Assessing the Roles of Regional Climate Uncertainty, Policy, and Economics on Future Risks to Water Stress: A Large-Ensemble Pilot Case for Southeast Asia
The fate of natural and managed water resources over any basin are controlled to varying degrees by energy, agricultural and environmental systems, which are linked together as well as to the hydro-climate cycles. The growing need for risk-based assessments of impacts and adaptation to regional climate change calls for the quantification of the likelihood of these regional outcomes through the representation of their uncertainty - to the fullest extent possible. A hybrid approach that extends the MIT Integrated Global System Model (IGSM) framework to provide probabilistic projections of regional climate changes is presented. This procedure constructs meta-ensembles of the regional hydro-climate, combining projections from the MIT IGSM that represent global-scale uncertainties with regionally resolved climate patterns from general circulation models. These future climates are generated in tandem with consistent projections of socio-economic pathways. From these, a Water Resources System (WRS) module tracks water allocation and availability across competing demands from irrigation, cooling for thermoelectric generation, hydropower, municipal, and industrial sectors. Coupled together, the IGSM-WRS is an integrated modeling tool aimed to provide quantitative insights on the risks and sustainability of water resources over large river basins.
Figure SEQ Figure \* ARABIC 1: Shown is the spatial focus of IGSM-WRS Southeast Asia pilot uncertainty project using the IGSM-WRS framework. Gray lines denote the boundaries of water basins. The colored shading denotes the headwater basins (green), basins discharging to downstream basins (yellow), basins that flow to the sea (orange), and basins that flow to countries outside the focus area (beige). The thicker red lines denote political boundaries whose water demands are considered via the economic outputs of the IGSM (see Figure 2).
This presented work is an extension of our global IGSM-WRS framework with a particular focus on Southeast Asia (Figure 1). This region presents a number of exceptional challenges toward sustainable development - particularly in the area of water resources - as it encompasses a rich texture of river basins that traverse and interconnect small developing nations as well as large, ascending economies and populations – such as China and India. The pilot project employs the IGSM-WRS framework across a large ensemble of outcomes spanning the aforementioned hydro-climatic, economic, and policy uncertainties. Through this procedure, our approach can generate thousands of possible future hydro-climates and economic pathways for a given policy scenario. Thus, for computational efficiency, we employ a Gaussian Quadrature procedure to sub-sample this large ensemble of outcomes (Figure 2), which are then taken through the WRS module to assess water availability across the agricultural, energy, industrial, and municipal demand sectors. The integrated impacts of these water-demand mechanisms are quantified through frequency distributions of changes in water stress (or availability). Taken holistically, the results then allow for interpretation and further experiments to assess: the effects of policy measures; impacts on food production; and the value of design flexibility of infrastructure and institutions. An additional, active area of our model development and exploration within this framework is the feedback of these water-stress shocks to economic productivity (i.e. GDP) and activity (i.e. land use). We provide further discussion and results (where possible) along these lines as well as for ongoing efforts to: refine uncertainty methods, implement greater basin-level and climate detail, and improve process-level representation of glacial-fed melt-water sources.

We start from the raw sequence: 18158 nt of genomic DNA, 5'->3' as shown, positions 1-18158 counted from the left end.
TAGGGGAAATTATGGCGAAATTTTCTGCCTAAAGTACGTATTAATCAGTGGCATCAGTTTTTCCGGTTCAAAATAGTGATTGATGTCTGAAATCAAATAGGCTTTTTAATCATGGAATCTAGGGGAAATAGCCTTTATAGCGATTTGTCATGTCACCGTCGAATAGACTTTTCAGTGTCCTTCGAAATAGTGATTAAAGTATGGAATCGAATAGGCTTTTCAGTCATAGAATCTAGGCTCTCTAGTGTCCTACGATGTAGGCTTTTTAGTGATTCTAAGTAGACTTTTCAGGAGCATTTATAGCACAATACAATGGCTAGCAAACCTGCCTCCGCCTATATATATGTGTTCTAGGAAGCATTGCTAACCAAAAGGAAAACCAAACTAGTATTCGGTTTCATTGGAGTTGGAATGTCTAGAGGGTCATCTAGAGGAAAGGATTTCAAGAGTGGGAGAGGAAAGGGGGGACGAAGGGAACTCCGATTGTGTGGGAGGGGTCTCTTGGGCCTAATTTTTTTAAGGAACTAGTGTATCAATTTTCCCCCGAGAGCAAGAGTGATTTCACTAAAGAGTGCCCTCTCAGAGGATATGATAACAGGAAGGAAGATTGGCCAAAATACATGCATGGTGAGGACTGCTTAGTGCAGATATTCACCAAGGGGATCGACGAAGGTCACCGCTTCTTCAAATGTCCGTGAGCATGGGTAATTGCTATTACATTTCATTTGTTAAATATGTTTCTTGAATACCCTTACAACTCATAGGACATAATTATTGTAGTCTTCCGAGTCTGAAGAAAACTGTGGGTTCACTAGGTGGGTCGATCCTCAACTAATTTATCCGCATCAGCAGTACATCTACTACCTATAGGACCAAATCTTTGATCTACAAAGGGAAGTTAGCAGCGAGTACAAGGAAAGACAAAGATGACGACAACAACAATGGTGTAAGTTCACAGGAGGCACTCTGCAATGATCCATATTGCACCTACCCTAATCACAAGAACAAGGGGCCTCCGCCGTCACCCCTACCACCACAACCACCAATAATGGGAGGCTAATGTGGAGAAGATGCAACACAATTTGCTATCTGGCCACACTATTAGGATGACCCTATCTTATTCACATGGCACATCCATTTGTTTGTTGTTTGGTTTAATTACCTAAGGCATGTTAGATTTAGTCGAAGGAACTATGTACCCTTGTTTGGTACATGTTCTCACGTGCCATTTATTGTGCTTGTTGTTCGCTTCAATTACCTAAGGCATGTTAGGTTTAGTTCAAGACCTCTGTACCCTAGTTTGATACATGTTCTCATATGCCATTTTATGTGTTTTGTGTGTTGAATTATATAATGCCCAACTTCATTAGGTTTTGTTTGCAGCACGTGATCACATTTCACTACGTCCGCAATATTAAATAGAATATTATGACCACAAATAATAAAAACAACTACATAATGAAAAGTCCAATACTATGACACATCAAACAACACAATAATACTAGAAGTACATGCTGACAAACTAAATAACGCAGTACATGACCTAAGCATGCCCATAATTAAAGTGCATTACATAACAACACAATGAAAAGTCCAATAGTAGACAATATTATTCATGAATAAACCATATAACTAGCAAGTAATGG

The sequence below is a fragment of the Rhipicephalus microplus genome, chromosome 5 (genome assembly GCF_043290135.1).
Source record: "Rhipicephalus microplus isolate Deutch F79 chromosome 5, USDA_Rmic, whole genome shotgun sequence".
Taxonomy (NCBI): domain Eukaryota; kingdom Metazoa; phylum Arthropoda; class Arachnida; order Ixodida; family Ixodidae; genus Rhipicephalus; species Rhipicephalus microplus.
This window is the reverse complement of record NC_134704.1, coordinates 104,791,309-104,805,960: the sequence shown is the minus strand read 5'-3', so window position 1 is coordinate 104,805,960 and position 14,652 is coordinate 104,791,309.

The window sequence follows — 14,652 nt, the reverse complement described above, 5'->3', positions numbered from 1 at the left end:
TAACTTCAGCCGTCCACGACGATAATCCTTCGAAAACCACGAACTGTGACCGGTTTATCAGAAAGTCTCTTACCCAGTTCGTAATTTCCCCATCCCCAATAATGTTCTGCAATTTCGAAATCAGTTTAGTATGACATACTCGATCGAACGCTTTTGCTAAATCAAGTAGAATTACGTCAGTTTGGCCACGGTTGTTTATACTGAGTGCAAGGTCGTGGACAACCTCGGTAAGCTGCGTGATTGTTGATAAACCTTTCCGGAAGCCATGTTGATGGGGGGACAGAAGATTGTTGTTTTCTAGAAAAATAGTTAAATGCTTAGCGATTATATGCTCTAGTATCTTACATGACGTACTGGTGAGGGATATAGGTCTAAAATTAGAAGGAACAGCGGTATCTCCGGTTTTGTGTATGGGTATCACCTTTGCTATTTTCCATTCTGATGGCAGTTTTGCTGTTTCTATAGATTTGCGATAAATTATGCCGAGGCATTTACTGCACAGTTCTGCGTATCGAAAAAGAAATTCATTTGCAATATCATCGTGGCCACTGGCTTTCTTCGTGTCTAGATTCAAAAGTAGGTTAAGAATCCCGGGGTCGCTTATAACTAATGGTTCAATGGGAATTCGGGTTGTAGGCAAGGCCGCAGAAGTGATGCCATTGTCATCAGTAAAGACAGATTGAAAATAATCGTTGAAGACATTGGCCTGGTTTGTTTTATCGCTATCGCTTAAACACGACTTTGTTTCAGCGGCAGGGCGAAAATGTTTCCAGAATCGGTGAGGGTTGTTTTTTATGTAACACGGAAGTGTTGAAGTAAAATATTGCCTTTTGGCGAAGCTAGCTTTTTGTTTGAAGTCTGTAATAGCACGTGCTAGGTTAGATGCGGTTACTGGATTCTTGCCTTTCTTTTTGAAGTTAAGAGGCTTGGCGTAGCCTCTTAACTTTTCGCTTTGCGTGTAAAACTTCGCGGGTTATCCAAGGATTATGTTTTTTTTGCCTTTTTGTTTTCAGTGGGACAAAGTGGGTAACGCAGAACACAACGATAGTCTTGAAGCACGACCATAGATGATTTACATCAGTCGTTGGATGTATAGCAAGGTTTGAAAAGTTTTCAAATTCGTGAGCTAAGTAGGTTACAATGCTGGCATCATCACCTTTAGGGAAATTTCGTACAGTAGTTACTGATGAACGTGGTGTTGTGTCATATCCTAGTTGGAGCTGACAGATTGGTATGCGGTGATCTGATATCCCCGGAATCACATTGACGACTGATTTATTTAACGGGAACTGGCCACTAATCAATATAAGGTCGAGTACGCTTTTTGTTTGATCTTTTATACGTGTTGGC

Figure 2: Distributions across climate scenarios for the full 6,800-member IGSM ensemble (solid lines) for the 14 variables chosen for the Gaussian Quadrature sub-sampling selection. Plots a) through e) show the Climate Moisture Index (CMI) for 5 regions and the two time slices (2030 in green and 2050 in blue). Plots f) and g) show the GNP in 2050 for China and India as a % change from the year-2000 value and h) and i) show the population of China and India in 2050, also as a percent change from the year-2000 value. The dashed lines are the distributions obtained via the Gaussian Quadrature sub-sampling (~450 members). The agreement of the solid and dashed distributions depict the effectiveness of the sub-sampling procedure to provide a representative assessment of risk (as a surrogate to the 6,800 member ensemble).